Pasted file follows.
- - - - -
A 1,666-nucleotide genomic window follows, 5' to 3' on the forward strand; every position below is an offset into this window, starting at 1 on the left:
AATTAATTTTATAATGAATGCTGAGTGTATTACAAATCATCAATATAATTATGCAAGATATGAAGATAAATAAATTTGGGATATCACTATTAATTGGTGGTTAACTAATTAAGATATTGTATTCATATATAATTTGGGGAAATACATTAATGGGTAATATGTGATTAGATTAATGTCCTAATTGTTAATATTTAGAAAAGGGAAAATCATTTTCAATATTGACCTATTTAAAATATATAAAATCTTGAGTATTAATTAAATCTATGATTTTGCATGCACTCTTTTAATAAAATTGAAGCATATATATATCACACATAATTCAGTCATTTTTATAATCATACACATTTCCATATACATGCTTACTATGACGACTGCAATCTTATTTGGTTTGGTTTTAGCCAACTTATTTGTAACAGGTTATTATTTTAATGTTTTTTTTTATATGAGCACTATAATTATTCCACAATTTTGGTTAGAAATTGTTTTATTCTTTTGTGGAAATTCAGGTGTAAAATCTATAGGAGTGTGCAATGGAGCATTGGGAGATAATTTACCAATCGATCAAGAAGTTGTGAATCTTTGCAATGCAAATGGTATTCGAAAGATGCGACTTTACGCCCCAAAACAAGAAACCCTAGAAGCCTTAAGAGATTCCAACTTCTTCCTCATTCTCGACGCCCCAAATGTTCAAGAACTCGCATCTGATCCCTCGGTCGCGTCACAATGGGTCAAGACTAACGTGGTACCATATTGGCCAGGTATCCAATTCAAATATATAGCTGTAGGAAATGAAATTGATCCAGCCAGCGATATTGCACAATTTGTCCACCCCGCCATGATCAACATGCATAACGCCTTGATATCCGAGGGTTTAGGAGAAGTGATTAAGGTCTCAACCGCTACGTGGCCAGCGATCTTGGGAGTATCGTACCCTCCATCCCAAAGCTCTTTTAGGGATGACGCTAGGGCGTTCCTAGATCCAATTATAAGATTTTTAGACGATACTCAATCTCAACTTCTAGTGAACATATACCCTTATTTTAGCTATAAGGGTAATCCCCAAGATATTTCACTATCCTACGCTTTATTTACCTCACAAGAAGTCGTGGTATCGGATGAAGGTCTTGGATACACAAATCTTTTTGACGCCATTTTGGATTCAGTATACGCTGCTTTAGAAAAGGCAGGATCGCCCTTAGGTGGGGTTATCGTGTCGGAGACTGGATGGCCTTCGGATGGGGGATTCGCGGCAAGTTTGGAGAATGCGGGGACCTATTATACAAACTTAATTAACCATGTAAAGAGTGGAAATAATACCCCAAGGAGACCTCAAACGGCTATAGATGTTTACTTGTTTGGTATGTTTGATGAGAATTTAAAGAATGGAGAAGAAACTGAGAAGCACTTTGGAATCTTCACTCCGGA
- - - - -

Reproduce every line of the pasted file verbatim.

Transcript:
A 1,666-nucleotide genomic window follows, 5' to 3' on the forward strand; every position below is an offset into this window, starting at 1 on the left:
AATTAATTTTATAATGAATGCTGAGTGTATTACAAATCATCAATATAATTATGCAAGATATGAAGATAAATAAATTTGGGATATCACTATTAATTGGTGGTTAACTAATTAAGATATTGTATTCATATATAATTTGGGGAAATACATTAATGGGTAATATGTGATTAGATTAATGTCCTAATTGTTAATATTTAGAAAAGGGAAAATCATTTTCAATATTGACCTATTTAAAATATATAAAATCTTGAGTATTAATTAAATCTATGATTTTGCATGCACTCTTTTAATAAAATTGAAGCATATATATATCACACATAATTCAGTCATTTTTATAATCATACACATTTCCATATACATGCTTACTATGACGACTGCAATCTTATTTGGTTTGGTTTTAGCCAACTTATTTGTAACAGGTTATTATTTTAATGTTTTTTTTTATATGAGCACTATAATTATTCCACAATTTTGGTTAGAAATTGTTTTATTCTTTTGTGGAAATTCAGGTGTAAAATCTATAGGAGTGTGCAATGGAGCATTGGGAGATAATTTACCAATCGATCAAGAAGTTGTGAATCTTTGCAATGCAAATGGTATTCGAAAGATGCGACTTTACGCCCCAAAACAAGAAACCCTAGAAGCCTTAAGAGATTCCAACTTCTTCCTCATTCTCGACGCCCCAAATGTTCAAGAACTCGCATCTGATCCCTCGGTCGCGTCACAATGGGTCAAGACTAACGTGGTACCATATTGGCCAGGTATCCAATTCAAATATATAGCTGTAGGAAATGAAATTGATCCAGCCAGCGATATTGCACAATTTGTCCACCCCGCCATGATCAACATGCATAACGCCTTGATATCCGAGGGTTTAGGAGAAGTGATTAAGGTCTCAACCGCTACGTGGCCAGCGATCTTGGGAGTATCGTACCCTCCATCCCAAAGCTCTTTTAGGGATGACGCTAGGGCGTTCCTAGATCCAATTATAAGATTTTTAGACGATACTCAATCTCAACTTCTAGTGAACATATACCCTTATTTTAGCTATAAGGGTAATCCCCAAGATATTTCACTATCCTACGCTTTATTTACCTCACAAGAAGTCGTGGTATCGGATGAAGGTCTTGGATACACAAATCTTTTTGACGCCATTTTGGATTCAGTATACGCTGCTTTAGAAAAGGCAGGATCGCCCTTAGGTGGGGTTATCGTGTCGGAGACTGGATGGCCTTCGGATGGGGGATTCGCGGCAAGTTTGGAGAATGCGGGGACCTATTATACAAACTTAATTAACCATGTAAAGAGTGGAAATAATACCCCAAGGAGACCTCAAACGGCTATAGATGTTTACTTGTTTGGTATGTTTGATGAGAATTTAAAGAATGGAGAAGAAACTGAGAAGCACTTTGGAATCTTCACTCCGGA